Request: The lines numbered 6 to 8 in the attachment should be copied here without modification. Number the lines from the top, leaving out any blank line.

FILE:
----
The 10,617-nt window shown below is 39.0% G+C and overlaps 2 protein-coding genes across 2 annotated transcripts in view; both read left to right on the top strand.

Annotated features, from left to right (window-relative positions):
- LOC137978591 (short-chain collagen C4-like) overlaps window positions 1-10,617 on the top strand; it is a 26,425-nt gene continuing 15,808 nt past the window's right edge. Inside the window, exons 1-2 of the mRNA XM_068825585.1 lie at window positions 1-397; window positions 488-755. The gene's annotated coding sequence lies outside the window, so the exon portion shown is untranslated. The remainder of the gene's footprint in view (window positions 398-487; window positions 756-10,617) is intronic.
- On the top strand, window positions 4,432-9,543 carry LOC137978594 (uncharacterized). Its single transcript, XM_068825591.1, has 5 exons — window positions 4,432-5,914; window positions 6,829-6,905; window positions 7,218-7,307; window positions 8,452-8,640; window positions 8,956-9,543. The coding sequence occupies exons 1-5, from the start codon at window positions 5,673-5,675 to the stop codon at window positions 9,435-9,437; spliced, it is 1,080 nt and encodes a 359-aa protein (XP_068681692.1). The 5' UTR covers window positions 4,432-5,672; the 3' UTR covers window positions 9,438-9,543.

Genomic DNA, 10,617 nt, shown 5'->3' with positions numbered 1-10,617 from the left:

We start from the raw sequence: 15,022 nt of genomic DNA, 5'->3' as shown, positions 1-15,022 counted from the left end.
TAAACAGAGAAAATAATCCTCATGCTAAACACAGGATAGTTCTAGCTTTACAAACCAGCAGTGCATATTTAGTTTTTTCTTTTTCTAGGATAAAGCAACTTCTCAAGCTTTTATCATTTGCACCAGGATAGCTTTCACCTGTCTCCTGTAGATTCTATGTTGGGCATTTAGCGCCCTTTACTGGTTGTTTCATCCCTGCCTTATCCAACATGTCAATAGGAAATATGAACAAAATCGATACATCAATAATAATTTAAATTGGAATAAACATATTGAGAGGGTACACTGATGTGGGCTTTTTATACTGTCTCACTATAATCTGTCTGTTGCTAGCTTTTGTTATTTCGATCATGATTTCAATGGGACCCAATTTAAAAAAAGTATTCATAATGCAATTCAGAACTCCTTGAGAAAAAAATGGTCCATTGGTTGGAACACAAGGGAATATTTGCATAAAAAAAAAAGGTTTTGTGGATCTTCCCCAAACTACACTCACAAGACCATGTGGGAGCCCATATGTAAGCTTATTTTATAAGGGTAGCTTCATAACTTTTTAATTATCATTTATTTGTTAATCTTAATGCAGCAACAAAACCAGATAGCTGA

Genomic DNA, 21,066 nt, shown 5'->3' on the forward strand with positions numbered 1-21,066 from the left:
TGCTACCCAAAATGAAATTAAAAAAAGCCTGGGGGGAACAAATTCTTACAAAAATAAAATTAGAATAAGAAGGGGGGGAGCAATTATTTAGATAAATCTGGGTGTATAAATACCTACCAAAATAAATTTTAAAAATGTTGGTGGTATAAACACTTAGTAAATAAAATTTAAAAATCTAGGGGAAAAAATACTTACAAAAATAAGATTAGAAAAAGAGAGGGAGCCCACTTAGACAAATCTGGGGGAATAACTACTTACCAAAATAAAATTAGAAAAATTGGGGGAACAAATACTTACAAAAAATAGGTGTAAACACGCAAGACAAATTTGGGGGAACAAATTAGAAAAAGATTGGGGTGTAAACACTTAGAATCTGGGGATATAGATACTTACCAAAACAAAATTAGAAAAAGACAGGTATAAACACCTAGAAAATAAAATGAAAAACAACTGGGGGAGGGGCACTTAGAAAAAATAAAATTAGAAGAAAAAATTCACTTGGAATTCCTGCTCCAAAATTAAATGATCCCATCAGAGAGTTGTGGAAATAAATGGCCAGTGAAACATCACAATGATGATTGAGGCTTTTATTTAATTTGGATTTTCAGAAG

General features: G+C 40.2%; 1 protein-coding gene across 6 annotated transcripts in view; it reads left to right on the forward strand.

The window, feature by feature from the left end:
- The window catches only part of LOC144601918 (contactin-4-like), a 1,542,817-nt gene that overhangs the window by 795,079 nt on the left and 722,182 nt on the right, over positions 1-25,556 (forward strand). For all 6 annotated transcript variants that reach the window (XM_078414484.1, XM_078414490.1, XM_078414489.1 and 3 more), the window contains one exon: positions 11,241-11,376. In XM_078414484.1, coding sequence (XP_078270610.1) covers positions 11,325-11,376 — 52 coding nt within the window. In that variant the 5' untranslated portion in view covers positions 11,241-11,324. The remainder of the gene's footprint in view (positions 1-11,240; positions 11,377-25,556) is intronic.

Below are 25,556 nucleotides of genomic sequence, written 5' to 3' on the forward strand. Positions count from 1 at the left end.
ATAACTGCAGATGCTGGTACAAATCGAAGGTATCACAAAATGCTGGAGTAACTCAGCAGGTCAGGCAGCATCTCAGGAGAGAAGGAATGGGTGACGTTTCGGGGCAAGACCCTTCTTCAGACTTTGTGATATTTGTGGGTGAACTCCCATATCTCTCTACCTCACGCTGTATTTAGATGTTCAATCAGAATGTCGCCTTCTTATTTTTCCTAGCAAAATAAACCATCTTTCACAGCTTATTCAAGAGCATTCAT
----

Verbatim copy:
We start from the raw sequence: 15,022 nt of genomic DNA, 5'->3' as shown, positions 1-15,022 counted from the left end.
TAAACAGAGAAAATAATCCTCATGCTAAACACAGGATAGTTCTAGCTTTACAAACCAGCAGTGCATATTTAGTTTTTTCTTTTTCTAGGATAAAGCAACTTCTCAAGCTTTTATCATTTGCACCAGGATAGCTTTCACCTGTCTCCTGTAGATTCTATGTTGGGCATTTAGCGCCCTTTACTGGTTGTTTCATCCCTGCCTTATCCAACATGTCAATAGGAAATATGAACAAAATCGATACATCAATAATAATTTAAATTGGAATAAACATATTGAGAGGGTACACTGATGTGGGCTTTTTATACTGTCTCACTATAATCTGTCTGTTGCTAGCTTTTGTTATTTCGATCATGATTTCAATGGGACCCAATTTAAAAAAAGTATTCATAATGCAATTCAGAACTCCTTGAGAAAAAAATGGTCCATTGGTTGGAACACAAGGGAATATTTGCATAAAAAAAAAAGGTTTTGTGGATCTTCCCCAAACTACACTCACAAGACCATGTGGGAGCCCATATGTAAGCTTATTTTATAAGGGTAGCTTCATAACTTTTTAATTATCATTTATTTGTTAATCTTAATGCAGCAACAAAACCAGATAGCTGA

Genomic DNA, 21,066 nt, shown 5'->3' on the forward strand with positions numbered 1-21,066 from the left: